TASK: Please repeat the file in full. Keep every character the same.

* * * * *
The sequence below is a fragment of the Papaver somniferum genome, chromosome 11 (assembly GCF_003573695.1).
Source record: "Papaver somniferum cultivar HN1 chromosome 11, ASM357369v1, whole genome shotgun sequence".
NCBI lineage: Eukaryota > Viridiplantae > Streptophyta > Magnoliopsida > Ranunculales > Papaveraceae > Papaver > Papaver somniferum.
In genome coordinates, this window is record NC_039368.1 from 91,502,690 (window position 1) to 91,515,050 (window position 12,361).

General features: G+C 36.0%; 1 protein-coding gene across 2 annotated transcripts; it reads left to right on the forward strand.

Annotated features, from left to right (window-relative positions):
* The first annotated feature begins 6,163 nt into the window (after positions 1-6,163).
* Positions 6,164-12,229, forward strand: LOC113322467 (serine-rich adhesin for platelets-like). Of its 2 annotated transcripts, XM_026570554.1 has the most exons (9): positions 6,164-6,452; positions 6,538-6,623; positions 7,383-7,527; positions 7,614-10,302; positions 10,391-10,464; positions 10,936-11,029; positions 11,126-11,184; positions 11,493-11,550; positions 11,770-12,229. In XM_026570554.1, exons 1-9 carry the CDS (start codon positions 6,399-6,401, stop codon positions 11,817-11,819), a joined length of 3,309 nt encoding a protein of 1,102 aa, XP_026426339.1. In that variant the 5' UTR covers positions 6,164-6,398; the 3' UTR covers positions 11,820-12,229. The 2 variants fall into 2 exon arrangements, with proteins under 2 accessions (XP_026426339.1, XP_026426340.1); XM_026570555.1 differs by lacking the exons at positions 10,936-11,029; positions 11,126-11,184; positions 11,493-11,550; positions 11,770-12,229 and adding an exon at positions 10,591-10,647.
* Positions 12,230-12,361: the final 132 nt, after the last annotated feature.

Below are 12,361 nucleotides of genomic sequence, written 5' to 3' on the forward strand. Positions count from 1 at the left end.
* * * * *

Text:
The sequence below is a fragment of the Papaver somniferum genome, chromosome 11 (assembly GCF_003573695.1).
Source record: "Papaver somniferum cultivar HN1 chromosome 11, ASM357369v1, whole genome shotgun sequence".
NCBI lineage: Eukaryota > Viridiplantae > Streptophyta > Magnoliopsida > Ranunculales > Papaveraceae > Papaver > Papaver somniferum.
In genome coordinates, this window is record NC_039368.1 from 91,502,690 (window position 1) to 91,515,050 (window position 12,361).

General features: G+C 36.0%; 1 protein-coding gene across 2 annotated transcripts; it reads left to right on the forward strand.

Annotated features, from left to right (window-relative positions):
* The first annotated feature begins 6,163 nt into the window (after positions 1-6,163).
* Positions 6,164-12,229, forward strand: LOC113322467 (serine-rich adhesin for platelets-like). Of its 2 annotated transcripts, XM_026570554.1 has the most exons (9): positions 6,164-6,452; positions 6,538-6,623; positions 7,383-7,527; positions 7,614-10,302; positions 10,391-10,464; positions 10,936-11,029; positions 11,126-11,184; positions 11,493-11,550; positions 11,770-12,229. In XM_026570554.1, exons 1-9 carry the CDS (start codon positions 6,399-6,401, stop codon positions 11,817-11,819), a joined length of 3,309 nt encoding a protein of 1,102 aa, XP_026426339.1. In that variant the 5' UTR covers positions 6,164-6,398; the 3' UTR covers positions 11,820-12,229. The 2 variants fall into 2 exon arrangements, with proteins under 2 accessions (XP_026426339.1, XP_026426340.1); XM_026570555.1 differs by lacking the exons at positions 10,936-11,029; positions 11,126-11,184; positions 11,493-11,550; positions 11,770-12,229 and adding an exon at positions 10,591-10,647.
* Positions 12,230-12,361: the final 132 nt, after the last annotated feature.

Below are 12,361 nucleotides of genomic sequence, written 5' to 3' on the forward strand. Positions count from 1 at the left end.